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End-of-life notice: American Legal Ethics Library

As of March 1, 2013, the Legal Information Institute is no longer maintaining the information in the American Legal Ethics Library. It is no longer possible for us to maintain it at a level of completeness and accuracy given its staffing needs. It is very possible that we will revive it at a future time. At this point, it is in need of a complete technological renovation and reworking of the "correspondent firm" model which successfully sustained it for many years.

Many people have contributed time and effort to the project over the years, and we would like to thank them. In particular, Roger Cramton and Peter Martin not only conceived ALEL but gave much of their own labor to it. We are also grateful to Brad Wendel for his editorial contributions, to Brian Toohey and all at Jones Day for their efforts, and to all of our correspondents and contributors. Thank you.

We regret any inconvenience.

Some portions of the collection may already be severely out of date, so please be cautious in your use of this material.


Oregon Legal Ethics

1.4   Rule 1.4 Communication

1.4:100   Comparative Analysis of Oregon Rule

Primary OR References: DR 6-101(B)
Background References: ABA Model Rule 1.4, Other Jurisdictions
Commentary:
OR Commentary: EOL §§ 8.5, 8.8

1.4:101      Model Rule Comparison

There is no direct counterpart to MR 1.4 among the DRs. DR 6-101(B), which prohibits a lawyer from neglecting a legal matter entrusted to him or her, carries with it an affirmative duty to keep the client reasonably informed as to the status of the matter entrusted to the attorney.

1.4:102      Model Code Comparison

DR 6-101(B) is identical to the ABA Model Code counterpart.

1.4:200   Duty to Communicate with Client

Primary OR References: DR 6-101(B)
Background References: ABA Model Rule 1.4(a), Other Jurisdictions
Commentary: ABA/BNA § 31.501, ALI-LGL §§ 20, Wolfram §§ 4.5, 4.6
OR Commentary: EOL §§ 8.8, 19.12

The attorney must keep the client reasonably informed of the status of the matter. See In re Hereford, 295 Or 604, 668 P2d 1217 (1983) (neglecting to contact client and missing appointments with client contributed to public reprimand). Some Oregon decisions involving DR 6-101(B) also seem to require promptness in the communication. See, e.g., In re Sousa, 323 Or 137, 915 P2d 408 (1996) (failure to communicate with client for 10 months, despite client’s repeated attempts to contact lawyer, contributed to finding of lawyer’s violation); In re James H. Lewelling, 244 Or 282, 417 P2d 1019 (1966) (inordinate delay in answering client correspondence contributed to five-year probation).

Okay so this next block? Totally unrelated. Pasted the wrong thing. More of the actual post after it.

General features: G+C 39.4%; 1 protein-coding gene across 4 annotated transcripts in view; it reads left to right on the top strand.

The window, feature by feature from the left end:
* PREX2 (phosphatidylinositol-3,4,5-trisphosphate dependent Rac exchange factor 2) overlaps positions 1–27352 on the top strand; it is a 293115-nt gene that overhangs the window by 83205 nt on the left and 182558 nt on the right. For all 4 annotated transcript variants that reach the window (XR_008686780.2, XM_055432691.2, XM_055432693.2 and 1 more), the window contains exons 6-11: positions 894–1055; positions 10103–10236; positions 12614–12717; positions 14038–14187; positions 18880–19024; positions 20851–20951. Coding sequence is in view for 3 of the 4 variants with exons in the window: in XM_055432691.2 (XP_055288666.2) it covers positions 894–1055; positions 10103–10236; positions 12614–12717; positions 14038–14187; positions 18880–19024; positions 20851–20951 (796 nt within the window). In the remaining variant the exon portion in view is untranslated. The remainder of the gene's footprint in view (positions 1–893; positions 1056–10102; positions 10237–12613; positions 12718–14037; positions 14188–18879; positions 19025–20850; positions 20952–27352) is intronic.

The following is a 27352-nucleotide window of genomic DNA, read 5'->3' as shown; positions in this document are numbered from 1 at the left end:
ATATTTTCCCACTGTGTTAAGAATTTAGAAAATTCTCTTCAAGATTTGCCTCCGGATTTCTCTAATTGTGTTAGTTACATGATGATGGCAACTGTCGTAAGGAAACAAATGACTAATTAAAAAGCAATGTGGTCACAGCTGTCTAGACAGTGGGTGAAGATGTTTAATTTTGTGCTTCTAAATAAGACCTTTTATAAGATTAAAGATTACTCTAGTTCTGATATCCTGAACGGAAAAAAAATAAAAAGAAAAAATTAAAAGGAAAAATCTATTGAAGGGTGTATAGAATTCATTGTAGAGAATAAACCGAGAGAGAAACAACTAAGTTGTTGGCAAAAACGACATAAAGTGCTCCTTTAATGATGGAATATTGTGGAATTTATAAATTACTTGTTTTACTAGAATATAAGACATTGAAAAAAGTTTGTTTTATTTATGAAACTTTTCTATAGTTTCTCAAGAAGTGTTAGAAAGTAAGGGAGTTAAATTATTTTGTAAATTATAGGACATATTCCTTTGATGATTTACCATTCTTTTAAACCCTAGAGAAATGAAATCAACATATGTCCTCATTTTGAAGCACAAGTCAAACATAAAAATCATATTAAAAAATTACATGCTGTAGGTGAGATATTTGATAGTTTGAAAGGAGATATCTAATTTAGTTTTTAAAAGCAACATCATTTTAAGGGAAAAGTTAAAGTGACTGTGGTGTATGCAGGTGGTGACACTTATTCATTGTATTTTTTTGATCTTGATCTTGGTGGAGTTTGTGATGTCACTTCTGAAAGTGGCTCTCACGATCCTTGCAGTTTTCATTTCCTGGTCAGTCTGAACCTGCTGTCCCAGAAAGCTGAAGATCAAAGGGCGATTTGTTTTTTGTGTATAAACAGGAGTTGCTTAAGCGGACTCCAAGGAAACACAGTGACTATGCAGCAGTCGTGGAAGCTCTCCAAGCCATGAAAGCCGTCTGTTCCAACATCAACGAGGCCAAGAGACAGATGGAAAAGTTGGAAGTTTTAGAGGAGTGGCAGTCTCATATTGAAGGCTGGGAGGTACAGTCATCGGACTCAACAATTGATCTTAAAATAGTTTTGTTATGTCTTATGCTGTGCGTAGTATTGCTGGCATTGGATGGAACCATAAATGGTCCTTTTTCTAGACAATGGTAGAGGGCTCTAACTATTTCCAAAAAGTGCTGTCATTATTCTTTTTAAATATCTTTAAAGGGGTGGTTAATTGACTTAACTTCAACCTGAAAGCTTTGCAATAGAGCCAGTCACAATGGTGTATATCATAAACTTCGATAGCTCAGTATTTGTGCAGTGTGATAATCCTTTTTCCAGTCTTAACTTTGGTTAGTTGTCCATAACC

The attorney may also be responsible for ensuring the client understands (1) the advice given, (2) the action to be taken, and (3) the potential consequences that can result from various courses of action. When important decisions are being made, attorneys can best protect themselves against malpractice by writing the client a letter confirming communication of the above and copy the client on all correspondence and other documents generated or received in the course of handling the client’s matter.

1.4:300   Duty to Consult with Client [see 1.2:320]

Primary OR References:
Background References: ABA Model Rule 1.4(b), Other Jurisdictions
Commentary: ABA/BNA § 31.501, ALI-LGL §§ 20, Wolfram §§ 4.5
OR Commentary: EOL § 19.13

1.4:400   Duty to Inform the Client of Settlement Offers [see also 1.2:320-340]

Primary OR References:
Background References: ABA Model Rule 1.4, Other Jurisdictions
Commentary: ABA/BNA § 31.501, ALI-LGL §§ 20, Wolfram §§ 4.5
OR Commentary: EOL § 10.17

The DRs do not specifically require an attorney to inform the client of settlement offers, but this duty may be implicit in the attorney’s responsibility to keep the client reasonably informed of the status of the matter. This duty is also embedded in the lawyer’s obligation to ensure that decisions of his or her client are made only after the client has been informed of relevant considerations. OSB Legal Ethics Op No 1991-33. As noted, it is for the client to decide whether he or she will accept a settlement offer and whether the offer is in the client’s best interests.

An attorney may settle a matter for a client only if the attorney has the client’s authority to do so.